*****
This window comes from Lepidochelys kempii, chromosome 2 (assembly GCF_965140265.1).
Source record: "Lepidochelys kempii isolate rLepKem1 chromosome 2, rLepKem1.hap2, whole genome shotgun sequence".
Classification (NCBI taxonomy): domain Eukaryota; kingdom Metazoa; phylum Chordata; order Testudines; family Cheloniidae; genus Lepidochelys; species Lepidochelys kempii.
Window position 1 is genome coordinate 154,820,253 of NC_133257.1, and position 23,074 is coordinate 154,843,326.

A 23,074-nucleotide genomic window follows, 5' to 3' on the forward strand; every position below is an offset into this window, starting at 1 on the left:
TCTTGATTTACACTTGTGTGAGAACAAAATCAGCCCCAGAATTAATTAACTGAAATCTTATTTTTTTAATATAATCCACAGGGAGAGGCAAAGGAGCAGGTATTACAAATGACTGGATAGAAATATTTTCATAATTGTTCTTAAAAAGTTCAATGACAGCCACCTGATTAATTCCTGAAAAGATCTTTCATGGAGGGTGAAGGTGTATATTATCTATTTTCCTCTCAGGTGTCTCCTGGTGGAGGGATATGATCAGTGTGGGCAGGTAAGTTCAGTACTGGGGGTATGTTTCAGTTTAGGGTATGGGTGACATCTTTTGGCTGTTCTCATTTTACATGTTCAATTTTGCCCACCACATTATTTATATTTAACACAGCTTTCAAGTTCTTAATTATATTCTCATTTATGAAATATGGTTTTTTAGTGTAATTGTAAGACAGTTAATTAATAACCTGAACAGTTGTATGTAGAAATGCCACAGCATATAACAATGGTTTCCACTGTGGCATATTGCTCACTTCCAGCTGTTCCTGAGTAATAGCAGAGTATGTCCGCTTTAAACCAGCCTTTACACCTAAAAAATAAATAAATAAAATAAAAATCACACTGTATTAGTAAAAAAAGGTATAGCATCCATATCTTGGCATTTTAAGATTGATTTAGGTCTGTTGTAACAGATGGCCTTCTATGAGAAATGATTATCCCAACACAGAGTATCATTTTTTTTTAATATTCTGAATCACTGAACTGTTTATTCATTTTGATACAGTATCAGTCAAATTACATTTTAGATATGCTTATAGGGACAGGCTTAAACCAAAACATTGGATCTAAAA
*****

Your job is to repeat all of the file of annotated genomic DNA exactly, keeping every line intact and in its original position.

This window comes from Lepidochelys kempii, chromosome 2 (assembly GCF_965140265.1).
Source record: "Lepidochelys kempii isolate rLepKem1 chromosome 2, rLepKem1.hap2, whole genome shotgun sequence".
Classification (NCBI taxonomy): domain Eukaryota; kingdom Metazoa; phylum Chordata; order Testudines; family Cheloniidae; genus Lepidochelys; species Lepidochelys kempii.
Window position 1 is genome coordinate 154,820,253 of NC_133257.1, and position 23,074 is coordinate 154,843,326.

A 23,074-nucleotide genomic window follows, 5' to 3' on the forward strand; every position below is an offset into this window, starting at 1 on the left:
TCTTGATTTACACTTGTGTGAGAACAAAATCAGCCCCAGAATTAATTAACTGAAATCTTATTTTTTTAATATAATCCACAGGGAGAGGCAAAGGAGCAGGTATTACAAATGACTGGATAGAAATATTTTCATAATTGTTCTTAAAAAGTTCAATGACAGCCACCTGATTAATTCCTGAAAAGATCTTTCATGGAGGGTGAAGGTGTATATTATCTATTTTCCTCTCAGGTGTCTCCTGGTGGAGGGATATGATCAGTGTGGGCAGGTAAGTTCAGTACTGGGGGTATGTTTCAGTTTAGGGTATGGGTGACATCTTTTGGCTGTTCTCATTTTACATGTTCAATTTTGCCCACCACATTATTTATATTTAACACAGCTTTCAAGTTCTTAATTATATTCTCATTTATGAAATATGGTTTTTTAGTGTAATTGTAAGACAGTTAATTAATAACCTGAACAGTTGTATGTAGAAATGCCACAGCATATAACAATGGTTTCCACTGTGGCATATTGCTCACTTCCAGCTGTTCCTGAGTAATAGCAGAGTATGTCCGCTTTAAACCAGCCTTTACACCTAAAAAATAAATAAATAAAATAAAAATCACACTGTATTAGTAAAAAAAGGTATAGCATCCATATCTTGGCATTTTAAGATTGATTTAGGTCTGTTGTAACAGATGGCCTTCTATGAGAAATGATTATCCCAACACAGAGTATCATTTTTTTTTAATATTCTGAATCACTGAACTGTTTATTCATTTTGATACAGTATCAGTCAAATTACATTTTAGATATGCTTATAGGGACAGGCTTAAACCAAAACATTGGATCTAAAA